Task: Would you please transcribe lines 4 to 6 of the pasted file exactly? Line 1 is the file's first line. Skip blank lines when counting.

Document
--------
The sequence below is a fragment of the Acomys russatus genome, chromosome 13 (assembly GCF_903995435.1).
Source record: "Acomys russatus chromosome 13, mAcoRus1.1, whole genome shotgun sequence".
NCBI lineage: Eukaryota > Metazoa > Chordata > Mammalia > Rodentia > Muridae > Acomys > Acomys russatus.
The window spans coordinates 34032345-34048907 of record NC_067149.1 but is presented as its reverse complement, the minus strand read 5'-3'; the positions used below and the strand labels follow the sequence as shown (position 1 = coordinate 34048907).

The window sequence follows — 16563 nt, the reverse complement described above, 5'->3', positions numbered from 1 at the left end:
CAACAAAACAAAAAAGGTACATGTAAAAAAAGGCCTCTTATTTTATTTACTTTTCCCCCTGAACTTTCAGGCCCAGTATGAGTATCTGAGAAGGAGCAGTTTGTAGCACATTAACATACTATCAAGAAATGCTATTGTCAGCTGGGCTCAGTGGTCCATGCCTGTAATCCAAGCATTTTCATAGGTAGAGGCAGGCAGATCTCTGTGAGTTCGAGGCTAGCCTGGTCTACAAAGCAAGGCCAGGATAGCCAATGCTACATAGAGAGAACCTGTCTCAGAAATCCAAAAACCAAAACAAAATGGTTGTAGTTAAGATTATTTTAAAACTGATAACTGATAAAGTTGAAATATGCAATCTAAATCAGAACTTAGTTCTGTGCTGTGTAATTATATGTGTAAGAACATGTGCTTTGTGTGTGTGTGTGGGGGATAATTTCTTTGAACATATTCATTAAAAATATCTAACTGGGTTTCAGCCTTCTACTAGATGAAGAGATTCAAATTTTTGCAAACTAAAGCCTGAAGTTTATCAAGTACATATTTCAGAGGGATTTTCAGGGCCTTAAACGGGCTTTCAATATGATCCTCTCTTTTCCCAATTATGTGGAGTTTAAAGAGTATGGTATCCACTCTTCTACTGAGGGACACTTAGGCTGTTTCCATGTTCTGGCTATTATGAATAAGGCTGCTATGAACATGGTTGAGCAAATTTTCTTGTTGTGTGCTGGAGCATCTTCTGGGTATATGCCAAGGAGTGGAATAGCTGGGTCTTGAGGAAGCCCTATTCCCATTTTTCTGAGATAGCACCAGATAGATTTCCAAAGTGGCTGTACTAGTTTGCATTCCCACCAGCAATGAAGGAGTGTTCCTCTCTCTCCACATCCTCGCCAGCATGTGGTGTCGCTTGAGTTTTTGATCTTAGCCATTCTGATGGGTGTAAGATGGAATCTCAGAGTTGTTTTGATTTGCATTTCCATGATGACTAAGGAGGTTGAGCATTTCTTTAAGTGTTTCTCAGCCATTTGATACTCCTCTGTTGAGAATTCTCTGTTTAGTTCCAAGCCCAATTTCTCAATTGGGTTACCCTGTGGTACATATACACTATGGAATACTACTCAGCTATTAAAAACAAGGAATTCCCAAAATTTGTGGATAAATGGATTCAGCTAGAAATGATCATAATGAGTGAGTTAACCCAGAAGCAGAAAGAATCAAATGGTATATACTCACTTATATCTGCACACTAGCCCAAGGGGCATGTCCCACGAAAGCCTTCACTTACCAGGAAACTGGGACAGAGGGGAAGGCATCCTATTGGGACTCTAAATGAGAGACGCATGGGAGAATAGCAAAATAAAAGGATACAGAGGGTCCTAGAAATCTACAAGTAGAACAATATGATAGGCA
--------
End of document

The window spans coordinates 34032345-34048907 of record NC_067149.1 but is presented as its reverse complement, the minus strand read 5'-3'; the positions used below and the strand labels follow the sequence as shown (position 1 = coordinate 34048907).

The window sequence follows — 16563 nt, the reverse complement described above, 5'->3', positions numbered from 1 at the left end:
CAACAAAACAAAAAAGGTACATGTAAAAAAAGGCCTCTTATTTTATTTACTTTTCCCCCTGAACTTTCAGGCCCAGTATGAGTATCTGAGAAGGAGCAGTTTGTAGCACATTAACATACTATCAAGAAATGCTATTGTCAGCTGGGCTCAGTGGTCCATGCCTGTAATCCAAGCATTTTCATAGGTAGAGGCAGGCAGATCTCTGTGAGTTCGAGGCTAGCCTGGTCTACAAAGCAAGGCCAGGATAGCCAATGCTACATAGAGAGAACCTGTCTCAGAAATCCAAAAACCAAAACAAAATGGTTGTAGTTAAGATTATTTTAAAACTGATAACTGATAAAGTTGAAATATGCAATCTAAATCAGAACTTAGTTCTGTGCTGTGTAATTATATGTGTAAGAACATGTGCTTTGTGTGTGTGTGTGGGGGATAATTTCTTTGAACATATTCATTAAAAATATCTAACTGGGTTTCAGCCTTCTACTAGATGAAGAGATTCAAATTTTTGCAAACTAAAGCCTGAAGTTTATCAAGTACATATTTCAGAGGGATTTTCAGGGCCTTAAACGGGCTTTCAATATGATCCTCTCTTTTCCCAATTATGTGGAGTTTAAAGAGTATGGTATCCACTCTTCTACTGAGGGACACTTAGGCTGTTTCCATGTTCTGGCTATTATGAATAAGGCTGCTATGAACATGGTTGAGCAAATTTTCTTGTTGTGTGCTGGAGCATCTTCTGGGTATATGCCAAGGAGTGGAATAGCTGGGTCTTGAGGAAGCCCTATTCCCATTTTTCTGAGATAGCACCAGATAGATTTCCAAAGTGGCTGTACTAGTTTGCATTCCCACCAGCAATGAAGGAGTGTTCCTCTCTCTCCACATCCTCGCCAGCATGTGGTGTCGCTTGAGTTTTTGATCTTAGCCATTCTGATGGGTGTAAGATGGAATCTCAGAGTTGTTTTGATTTGCATTTCCATGATGACTAAGGAGGTTGAGCATTTCTTTAAGTGTTTCTCAGCCATTTGATACTCCTCTGTTGAGAATTCTCTGTTTAGTTCCAAGCCCAATTTCTCAATTGGGTTACCCTGTGGTACATATACACTATGGAATACTACTCAGCTATTAAAAACAAGGAATTCCCAAAATTTGTGGATAAATGGATTCAGCTAGAAATGATCATAATGAGTGAGTTAACCCAGAAGCAGAAAGAATCAAATGGTATATACTCACTTATATCTGCACACTAGCCCAAGGGGCATGTCCCACGAAAGCCTTCACTTACCAGGAAACTGGGACAGAGGGGAAGGCATCCTATTGGGACTCTAAATGAGAGACGCATGGGAGAATAGCAAAATAAAAGGATACAGAGGGTCCTAGAAATCTACAAGTAGAACAATATGATAGGCA